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Courage and the Art of Living

Caroline Reichard
Religious Studies
Stanford University
July 1999

My work is in religious ethics. I am interested in how people answer the question "How should I live?" I also ask how we construct lives of which we can be proud and in which we can flourish. The focus of my current work is on courage and how this particular virtue -- from one perspective perhaps an outdated expression of "machismo" but from another perspective a vital ingredient of the good life for men or women -- is important to people interested in living well.

My work in religious ethics is about courage. Growing out of my personal experiences as a sheepdog handler, dog trainer, and search and rescue worker, the study of courage has led me far afield from traditional university venues. In my work, I combine lessons about courage learned by non-academics with the philosophical and theological speculations developed over the centuries in the scholarly community.

Courage is an easy word to use, but it's hard to define. What are we referring to when we call someone courageous? Is courage a feeling, an action, or something else? Are you born with it, or does it develop over time? How do we recognize it, and where can we find it? Traditionally, courage has been associated with life-endangering enterprises, notably war; are these the only opportunities for courage's emergence? Or, if courage can indeed be present in a wider variety of situations, is it still necessary at least to be risking your life? These are hard questions, and virtue ethics, ÷ the branch of moral theory concerned with the development of character, ÷ has had to ask these questions over and over, with every original thinker on courage having to begin again with these well-worn but still fresh questions.

Traditionally, courage has often been thought to belong to "men's worlds," but today, cultivating courage is a problem that ought to especially concern women. Courage, bravery, toughness, heroism: all have been strongly identified as masculine virtues in many cultures; these martial virtues have constituted a vital part of the full experience of masculinity. In the United States, the women's movement has underscored how debilitating an overemphasis on these "macho" qualities can be, and how men have been unable to express important aspects of themselves because of their belief that to be tender or nurturing would weaken them. But I look at the traditionally male, martial virtues themselves and explore their possibilities rather than their alternatives. I am fascinated by the experience of courage itself: how does it feel, and what does it do? Why do people put themselves in situations where great bravery is necessary; why do they want to be heroes? Men have been taught that their authenticity, their full self-expression in culture, is dependent upon their courage. So I ask how courage is related to authenticity, to the expression of one's inmost potentialities within a world which consistently resists such self expressions and the consequences of that sort of thinking for women. Ernest Hemingway called courage "grace under pressure," a description which haunts and compels me. I look at that grace in a different light than Hemingway did: he and others like him couldn't separate a salute to the real possibility of death from killing, couldn't see how toughness and softness don't stand in opposition, and saw their bravery in terms of their masculinity rather than their individuality. In my work, I aim ultimately to talk about the experience of courage as a quintessentially human experience, but I also look closely at how courage has become a "sexed" virtue, what the consequences of that misidentification are for us today, and how we might begin to find a better alternative for ourselves and for our children.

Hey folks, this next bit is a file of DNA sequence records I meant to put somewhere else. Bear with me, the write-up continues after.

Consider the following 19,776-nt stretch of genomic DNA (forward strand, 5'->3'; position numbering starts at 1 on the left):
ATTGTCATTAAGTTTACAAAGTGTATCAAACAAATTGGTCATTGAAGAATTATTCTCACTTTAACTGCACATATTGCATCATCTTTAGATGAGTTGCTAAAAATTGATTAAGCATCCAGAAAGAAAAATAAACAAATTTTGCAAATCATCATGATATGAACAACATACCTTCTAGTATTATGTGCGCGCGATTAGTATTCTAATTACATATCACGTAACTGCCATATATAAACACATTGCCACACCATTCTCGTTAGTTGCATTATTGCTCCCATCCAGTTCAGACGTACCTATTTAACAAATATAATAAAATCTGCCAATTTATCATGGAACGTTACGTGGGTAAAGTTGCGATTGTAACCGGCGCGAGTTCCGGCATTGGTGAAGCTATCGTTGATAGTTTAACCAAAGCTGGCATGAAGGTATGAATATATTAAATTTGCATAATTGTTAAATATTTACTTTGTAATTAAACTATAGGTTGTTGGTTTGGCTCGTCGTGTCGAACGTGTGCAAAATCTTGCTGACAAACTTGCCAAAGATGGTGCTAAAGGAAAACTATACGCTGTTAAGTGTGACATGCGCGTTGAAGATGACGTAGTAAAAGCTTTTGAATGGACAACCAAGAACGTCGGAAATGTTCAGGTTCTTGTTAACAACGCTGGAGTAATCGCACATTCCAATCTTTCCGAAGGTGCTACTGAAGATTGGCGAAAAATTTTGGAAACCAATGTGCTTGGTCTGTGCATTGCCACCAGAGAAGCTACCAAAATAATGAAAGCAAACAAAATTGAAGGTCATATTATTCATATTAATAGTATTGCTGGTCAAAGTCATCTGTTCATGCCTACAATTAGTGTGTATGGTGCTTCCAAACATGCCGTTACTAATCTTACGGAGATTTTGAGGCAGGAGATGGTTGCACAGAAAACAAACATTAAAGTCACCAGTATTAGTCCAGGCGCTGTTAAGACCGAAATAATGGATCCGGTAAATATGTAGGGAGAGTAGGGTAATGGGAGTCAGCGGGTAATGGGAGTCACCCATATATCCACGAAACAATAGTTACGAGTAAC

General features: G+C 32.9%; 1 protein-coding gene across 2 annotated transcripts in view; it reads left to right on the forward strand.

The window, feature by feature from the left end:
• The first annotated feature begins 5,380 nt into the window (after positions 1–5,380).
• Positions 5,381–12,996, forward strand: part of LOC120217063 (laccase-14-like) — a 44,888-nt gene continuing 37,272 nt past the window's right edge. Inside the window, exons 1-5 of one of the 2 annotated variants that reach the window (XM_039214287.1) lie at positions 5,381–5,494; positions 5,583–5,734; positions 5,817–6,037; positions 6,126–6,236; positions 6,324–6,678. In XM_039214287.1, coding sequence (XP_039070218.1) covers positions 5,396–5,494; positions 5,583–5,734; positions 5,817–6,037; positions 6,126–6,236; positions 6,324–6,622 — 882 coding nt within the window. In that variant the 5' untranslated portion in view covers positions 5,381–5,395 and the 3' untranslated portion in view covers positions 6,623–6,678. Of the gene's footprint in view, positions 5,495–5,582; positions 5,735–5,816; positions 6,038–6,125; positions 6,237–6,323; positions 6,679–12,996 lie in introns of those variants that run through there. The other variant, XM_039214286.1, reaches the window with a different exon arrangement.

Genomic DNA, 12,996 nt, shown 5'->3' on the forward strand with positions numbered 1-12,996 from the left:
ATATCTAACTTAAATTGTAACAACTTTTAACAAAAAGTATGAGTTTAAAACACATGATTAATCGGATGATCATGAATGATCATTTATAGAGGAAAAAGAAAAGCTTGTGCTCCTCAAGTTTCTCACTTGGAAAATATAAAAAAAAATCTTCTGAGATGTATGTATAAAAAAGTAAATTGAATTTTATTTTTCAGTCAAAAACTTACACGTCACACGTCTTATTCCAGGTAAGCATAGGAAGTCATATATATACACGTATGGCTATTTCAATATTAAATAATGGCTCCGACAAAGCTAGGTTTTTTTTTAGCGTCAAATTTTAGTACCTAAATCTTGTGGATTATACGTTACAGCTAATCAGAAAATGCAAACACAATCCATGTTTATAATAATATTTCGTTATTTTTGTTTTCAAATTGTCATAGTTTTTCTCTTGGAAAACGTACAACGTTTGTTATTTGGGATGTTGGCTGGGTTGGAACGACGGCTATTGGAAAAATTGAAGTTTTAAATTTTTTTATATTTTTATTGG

My work is in religious ethics, not philosophy, and my interest in virtues in general and courage in particular is a religious question. Some of us sense that our most important feats of courage are staged away from the battlefield, that our finest acts of courage are saved for our choices about how we are going to live our lives. We see that the world resists our interpretations and self expressions, and we find that our expression of ourselves and what we value is achieved only with difficulty. So the courage to express what we love in our lives becomes critical to life itself. In my work, I am especially interested in this aspect of courage. I am interested in how we harness our excellences in pursuit of our very highest, best endeavors and how we understand our heroism to be related to our religious beliefs about goodness and virtue.

I think that cultivating courage is vital to being a good person. That perspective informs my work throughout. My intention is to see if the particular takes on courage presented by the authors with whom I engage, thinkers such as Plato, Aristotle, and Aquinas, can shed some light on our own assumptions about courage and its value for life; if these dead men can give us some inspiration today. But I am not working on a "manual" for calculating the bravery of other people. The courage I think people ought to be concerned with is their own courage, not other people's. If my work fails to motivate anybody to take my issues more seriously in his or her own life, if it fails to elucidate to myself and others that which I value most, then it is a failure. So this is not a traditional kind of academic project. I have put my premium on persuading you that a particular viewpoint is important to your own life. And while I hope to persuade five scholars that the academic merits of my project are of a caliber warranting my reception as a Ph.D., it is my greater hope that my work will have some value for anyone interested in living well.